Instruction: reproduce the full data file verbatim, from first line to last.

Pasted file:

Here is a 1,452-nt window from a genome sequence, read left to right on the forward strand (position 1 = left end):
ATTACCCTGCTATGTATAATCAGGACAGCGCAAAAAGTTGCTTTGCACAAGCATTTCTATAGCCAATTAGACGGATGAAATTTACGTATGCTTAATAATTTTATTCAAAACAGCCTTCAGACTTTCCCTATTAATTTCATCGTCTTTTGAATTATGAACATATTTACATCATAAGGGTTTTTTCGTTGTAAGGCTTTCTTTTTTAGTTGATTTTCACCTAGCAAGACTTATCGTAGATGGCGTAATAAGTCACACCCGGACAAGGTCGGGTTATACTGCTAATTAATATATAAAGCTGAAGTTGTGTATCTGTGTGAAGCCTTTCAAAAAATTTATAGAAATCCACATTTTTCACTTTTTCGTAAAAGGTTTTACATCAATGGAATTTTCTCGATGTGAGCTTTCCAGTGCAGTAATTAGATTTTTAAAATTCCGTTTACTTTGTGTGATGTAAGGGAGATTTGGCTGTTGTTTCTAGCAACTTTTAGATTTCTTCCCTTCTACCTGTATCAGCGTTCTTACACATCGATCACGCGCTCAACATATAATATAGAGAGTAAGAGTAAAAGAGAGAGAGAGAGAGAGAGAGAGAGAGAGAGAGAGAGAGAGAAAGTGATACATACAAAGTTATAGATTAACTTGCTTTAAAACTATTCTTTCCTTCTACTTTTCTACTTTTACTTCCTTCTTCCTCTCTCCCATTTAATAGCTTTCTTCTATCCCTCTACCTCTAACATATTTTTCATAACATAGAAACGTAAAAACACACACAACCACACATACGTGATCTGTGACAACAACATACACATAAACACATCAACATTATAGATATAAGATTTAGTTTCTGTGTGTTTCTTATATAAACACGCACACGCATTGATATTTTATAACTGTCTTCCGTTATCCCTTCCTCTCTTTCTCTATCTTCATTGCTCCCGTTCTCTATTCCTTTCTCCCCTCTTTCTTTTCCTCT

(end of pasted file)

Here is a 1,452-nt window from a genome sequence, read left to right on the forward strand (position 1 = left end):
ATTACCCTGCTATGTATAATCAGGACAGCGCAAAAAGTTGCTTTGCACAAGCATTTCTATAGCCAATTAGACGGATGAAATTTACGTATGCTTAATAATTTTATTCAAAACAGCCTTCAGACTTTCCCTATTAATTTCATCGTCTTTTGAATTATGAACATATTTACATCATAAGGGTTTTTTCGTTGTAAGGCTTTCTTTTTTAGTTGATTTTCACCTAGCAAGACTTATCGTAGATGGCGTAATAAGTCACACCCGGACAAGGTCGGGTTATACTGCTAATTAATATATAAAGCTGAAGTTGTGTATCTGTGTGAAGCCTTTCAAAAAATTTATAGAAATCCACATTTTTCACTTTTTCGTAAAAGGTTTTACATCAATGGAATTTTCTCGATGTGAGCTTTCCAGTGCAGTAATTAGATTTTTAAAATTCCGTTTACTTTGTGTGATGTAAGGGAGATTTGGCTGTTGTTTCTAGCAACTTTTAGATTTCTTCCCTTCTACCTGTATCAGCGTTCTTACACATCGATCACGCGCTCAACATATAATATAGAGAGTAAGAGTAAAAGAGAGAGAGAGAGAGAGAGAGAGAGAGAGAGAGAGAGAGAGAAAGTGATACATACAAAGTTATAGATTAACTTGCTTTAAAACTATTCTTTCCTTCTACTTTTCTACTTTTACTTCCTTCTTCCTCTCTCCCATTTAATAGCTTTCTTCTATCCCTCTACCTCTAACATATTTTTCATAACATAGAAACGTAAAAACACACACAACCACACATACGTGATCTGTGACAACAACATACACATAAACACATCAACATTATAGATATAAGATTTAGTTTCTGTGTGTTTCTTATATAAACACGCACACGCATTGATATTTTATAACTGTCTTCCGTTATCCCTTCCTCTCTTTCTCTATCTTCATTGCTCCCGTTCTCTATTCCTTTCTCCCCTCTTTCTTTTCCTCT